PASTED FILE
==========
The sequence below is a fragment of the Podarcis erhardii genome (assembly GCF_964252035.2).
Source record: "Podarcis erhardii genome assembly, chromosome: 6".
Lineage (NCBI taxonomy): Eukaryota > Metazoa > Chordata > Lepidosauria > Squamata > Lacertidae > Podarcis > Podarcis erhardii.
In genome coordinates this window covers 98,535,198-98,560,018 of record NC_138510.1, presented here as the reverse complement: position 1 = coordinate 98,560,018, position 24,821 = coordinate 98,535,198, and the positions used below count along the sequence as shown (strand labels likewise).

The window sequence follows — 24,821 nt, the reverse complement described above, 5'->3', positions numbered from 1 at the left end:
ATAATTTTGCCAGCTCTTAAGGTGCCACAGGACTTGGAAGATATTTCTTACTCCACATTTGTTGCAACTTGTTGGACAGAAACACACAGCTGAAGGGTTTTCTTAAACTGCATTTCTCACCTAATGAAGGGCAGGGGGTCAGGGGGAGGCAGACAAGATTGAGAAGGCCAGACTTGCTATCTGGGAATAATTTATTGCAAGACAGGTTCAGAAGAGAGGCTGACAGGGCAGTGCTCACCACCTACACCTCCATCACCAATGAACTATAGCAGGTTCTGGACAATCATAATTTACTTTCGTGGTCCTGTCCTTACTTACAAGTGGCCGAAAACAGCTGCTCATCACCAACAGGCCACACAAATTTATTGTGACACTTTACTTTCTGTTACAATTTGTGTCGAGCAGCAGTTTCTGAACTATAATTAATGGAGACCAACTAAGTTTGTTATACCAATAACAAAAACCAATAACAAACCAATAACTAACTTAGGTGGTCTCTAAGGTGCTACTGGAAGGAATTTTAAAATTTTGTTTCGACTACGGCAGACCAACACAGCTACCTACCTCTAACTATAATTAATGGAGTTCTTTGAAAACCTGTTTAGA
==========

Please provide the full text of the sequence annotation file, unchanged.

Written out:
The sequence below is a fragment of the Podarcis erhardii genome (assembly GCF_964252035.2).
Source record: "Podarcis erhardii genome assembly, chromosome: 6".
Lineage (NCBI taxonomy): Eukaryota > Metazoa > Chordata > Lepidosauria > Squamata > Lacertidae > Podarcis > Podarcis erhardii.
In genome coordinates this window covers 98,535,198-98,560,018 of record NC_138510.1, presented here as the reverse complement: position 1 = coordinate 98,560,018, position 24,821 = coordinate 98,535,198, and the positions used below count along the sequence as shown (strand labels likewise).

The window sequence follows — 24,821 nt, the reverse complement described above, 5'->3', positions numbered from 1 at the left end:
ATAATTTTGCCAGCTCTTAAGGTGCCACAGGACTTGGAAGATATTTCTTACTCCACATTTGTTGCAACTTGTTGGACAGAAACACACAGCTGAAGGGTTTTCTTAAACTGCATTTCTCACCTAATGAAGGGCAGGGGGTCAGGGGGAGGCAGACAAGATTGAGAAGGCCAGACTTGCTATCTGGGAATAATTTATTGCAAGACAGGTTCAGAAGAGAGGCTGACAGGGCAGTGCTCACCACCTACACCTCCATCACCAATGAACTATAGCAGGTTCTGGACAATCATAATTTACTTTCGTGGTCCTGTCCTTACTTACAAGTGGCCGAAAACAGCTGCTCATCACCAACAGGCCACACAAATTTATTGTGACACTTTACTTTCTGTTACAATTTGTGTCGAGCAGCAGTTTCTGAACTATAATTAATGGAGACCAACTAAGTTTGTTATACCAATAACAAAAACCAATAACAAACCAATAACTAACTTAGGTGGTCTCTAAGGTGCTACTGGAAGGAATTTTAAAATTTTGTTTCGACTACGGCAGACCAACACAGCTACCTACCTCTAACTATAATTAATGGAGTTCTTTGAAAACCTGTTTAGA